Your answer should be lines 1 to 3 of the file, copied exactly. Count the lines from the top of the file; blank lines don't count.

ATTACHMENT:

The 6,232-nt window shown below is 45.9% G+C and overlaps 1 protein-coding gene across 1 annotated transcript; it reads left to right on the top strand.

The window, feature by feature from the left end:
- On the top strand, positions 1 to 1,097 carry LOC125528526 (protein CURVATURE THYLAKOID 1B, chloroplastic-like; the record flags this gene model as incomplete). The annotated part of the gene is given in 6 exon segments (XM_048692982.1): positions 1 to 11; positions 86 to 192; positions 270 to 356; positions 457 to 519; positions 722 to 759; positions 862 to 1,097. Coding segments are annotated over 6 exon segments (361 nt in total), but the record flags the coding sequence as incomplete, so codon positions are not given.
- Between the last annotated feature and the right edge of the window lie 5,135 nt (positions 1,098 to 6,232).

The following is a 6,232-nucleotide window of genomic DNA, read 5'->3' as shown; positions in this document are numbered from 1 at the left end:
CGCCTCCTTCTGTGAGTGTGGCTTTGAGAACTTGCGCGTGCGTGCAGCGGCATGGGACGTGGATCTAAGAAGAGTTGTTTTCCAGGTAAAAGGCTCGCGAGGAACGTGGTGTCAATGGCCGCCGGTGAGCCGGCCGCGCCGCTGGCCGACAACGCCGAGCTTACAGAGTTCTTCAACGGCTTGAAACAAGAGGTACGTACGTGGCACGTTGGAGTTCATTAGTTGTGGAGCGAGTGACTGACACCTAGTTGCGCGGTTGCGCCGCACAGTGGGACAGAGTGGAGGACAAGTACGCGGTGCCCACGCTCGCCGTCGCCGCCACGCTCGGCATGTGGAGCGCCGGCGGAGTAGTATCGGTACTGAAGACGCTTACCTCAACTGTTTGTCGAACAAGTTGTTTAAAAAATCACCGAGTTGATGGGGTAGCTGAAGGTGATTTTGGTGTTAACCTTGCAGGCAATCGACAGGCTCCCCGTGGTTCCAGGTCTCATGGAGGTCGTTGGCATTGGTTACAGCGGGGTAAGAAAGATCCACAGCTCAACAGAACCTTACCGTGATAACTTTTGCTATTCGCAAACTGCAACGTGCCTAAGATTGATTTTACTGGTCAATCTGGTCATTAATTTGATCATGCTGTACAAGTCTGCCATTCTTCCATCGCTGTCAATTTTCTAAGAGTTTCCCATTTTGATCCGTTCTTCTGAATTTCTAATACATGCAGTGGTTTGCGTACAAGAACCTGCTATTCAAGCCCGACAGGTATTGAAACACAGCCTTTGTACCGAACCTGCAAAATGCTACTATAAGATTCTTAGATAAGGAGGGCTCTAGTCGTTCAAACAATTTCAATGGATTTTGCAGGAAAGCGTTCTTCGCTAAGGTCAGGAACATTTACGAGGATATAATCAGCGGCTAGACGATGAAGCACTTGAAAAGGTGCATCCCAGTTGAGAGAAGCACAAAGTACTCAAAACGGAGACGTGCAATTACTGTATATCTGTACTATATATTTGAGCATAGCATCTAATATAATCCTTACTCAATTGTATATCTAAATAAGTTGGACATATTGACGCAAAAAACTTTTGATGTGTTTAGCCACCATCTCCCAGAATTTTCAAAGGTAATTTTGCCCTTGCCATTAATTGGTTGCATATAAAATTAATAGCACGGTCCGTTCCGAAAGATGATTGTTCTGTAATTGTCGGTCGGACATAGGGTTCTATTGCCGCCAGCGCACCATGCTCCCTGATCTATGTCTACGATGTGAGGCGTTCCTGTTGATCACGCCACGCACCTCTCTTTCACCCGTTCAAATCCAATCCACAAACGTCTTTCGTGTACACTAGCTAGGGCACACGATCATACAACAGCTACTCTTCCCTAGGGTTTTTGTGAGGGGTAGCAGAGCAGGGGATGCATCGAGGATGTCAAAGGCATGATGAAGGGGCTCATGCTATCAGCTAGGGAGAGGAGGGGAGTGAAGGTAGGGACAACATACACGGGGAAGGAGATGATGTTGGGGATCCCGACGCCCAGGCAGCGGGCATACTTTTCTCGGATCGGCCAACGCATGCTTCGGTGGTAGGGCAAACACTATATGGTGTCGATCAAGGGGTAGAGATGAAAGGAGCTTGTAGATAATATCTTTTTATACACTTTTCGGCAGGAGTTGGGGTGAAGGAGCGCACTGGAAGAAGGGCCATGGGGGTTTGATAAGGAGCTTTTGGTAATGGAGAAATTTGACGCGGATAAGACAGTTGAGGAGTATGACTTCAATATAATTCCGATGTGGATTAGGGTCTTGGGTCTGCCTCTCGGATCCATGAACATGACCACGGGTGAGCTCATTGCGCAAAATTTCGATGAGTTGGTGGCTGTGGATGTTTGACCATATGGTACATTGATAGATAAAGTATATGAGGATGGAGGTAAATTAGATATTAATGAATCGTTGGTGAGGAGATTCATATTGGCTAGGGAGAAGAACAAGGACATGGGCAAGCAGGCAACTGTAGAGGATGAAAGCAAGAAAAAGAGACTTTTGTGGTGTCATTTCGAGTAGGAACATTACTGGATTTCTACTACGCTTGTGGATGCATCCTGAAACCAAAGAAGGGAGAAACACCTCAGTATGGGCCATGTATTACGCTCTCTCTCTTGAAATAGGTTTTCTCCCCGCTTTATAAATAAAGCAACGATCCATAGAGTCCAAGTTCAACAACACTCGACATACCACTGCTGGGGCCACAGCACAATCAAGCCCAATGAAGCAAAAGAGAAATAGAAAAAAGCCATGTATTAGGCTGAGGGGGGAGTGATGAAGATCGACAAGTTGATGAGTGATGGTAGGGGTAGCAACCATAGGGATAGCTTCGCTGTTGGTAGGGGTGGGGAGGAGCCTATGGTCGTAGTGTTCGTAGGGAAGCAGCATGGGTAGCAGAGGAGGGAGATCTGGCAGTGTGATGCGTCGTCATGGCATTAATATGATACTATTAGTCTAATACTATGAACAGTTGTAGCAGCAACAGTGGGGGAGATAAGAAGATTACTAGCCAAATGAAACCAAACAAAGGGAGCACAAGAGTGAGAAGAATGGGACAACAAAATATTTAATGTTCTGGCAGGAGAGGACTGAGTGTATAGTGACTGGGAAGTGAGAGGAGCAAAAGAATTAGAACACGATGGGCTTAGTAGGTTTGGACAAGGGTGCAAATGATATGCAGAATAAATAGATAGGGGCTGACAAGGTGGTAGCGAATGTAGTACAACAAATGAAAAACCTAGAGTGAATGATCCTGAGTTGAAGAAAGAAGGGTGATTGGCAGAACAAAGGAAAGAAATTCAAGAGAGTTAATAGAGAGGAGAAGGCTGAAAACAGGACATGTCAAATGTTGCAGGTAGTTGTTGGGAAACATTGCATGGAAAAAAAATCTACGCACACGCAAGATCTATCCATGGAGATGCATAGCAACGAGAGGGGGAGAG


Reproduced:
The 6,232-nt window shown below is 45.9% G+C and overlaps 1 protein-coding gene across 1 annotated transcript; it reads left to right on the top strand.

The window, feature by feature from the left end:
- On the top strand, positions 1 to 1,097 carry LOC125528526 (protein CURVATURE THYLAKOID 1B, chloroplastic-like; the record flags this gene model as incomplete). The annotated part of the gene is given in 6 exon segments (XM_048692982.1): positions 1 to 11; positions 86 to 192; positions 270 to 356; positions 457 to 519; positions 722 to 759; positions 862 to 1,097. Coding segments are annotated over 6 exon segments (361 nt in total), but the record flags the coding sequence as incomplete, so codon positions are not given.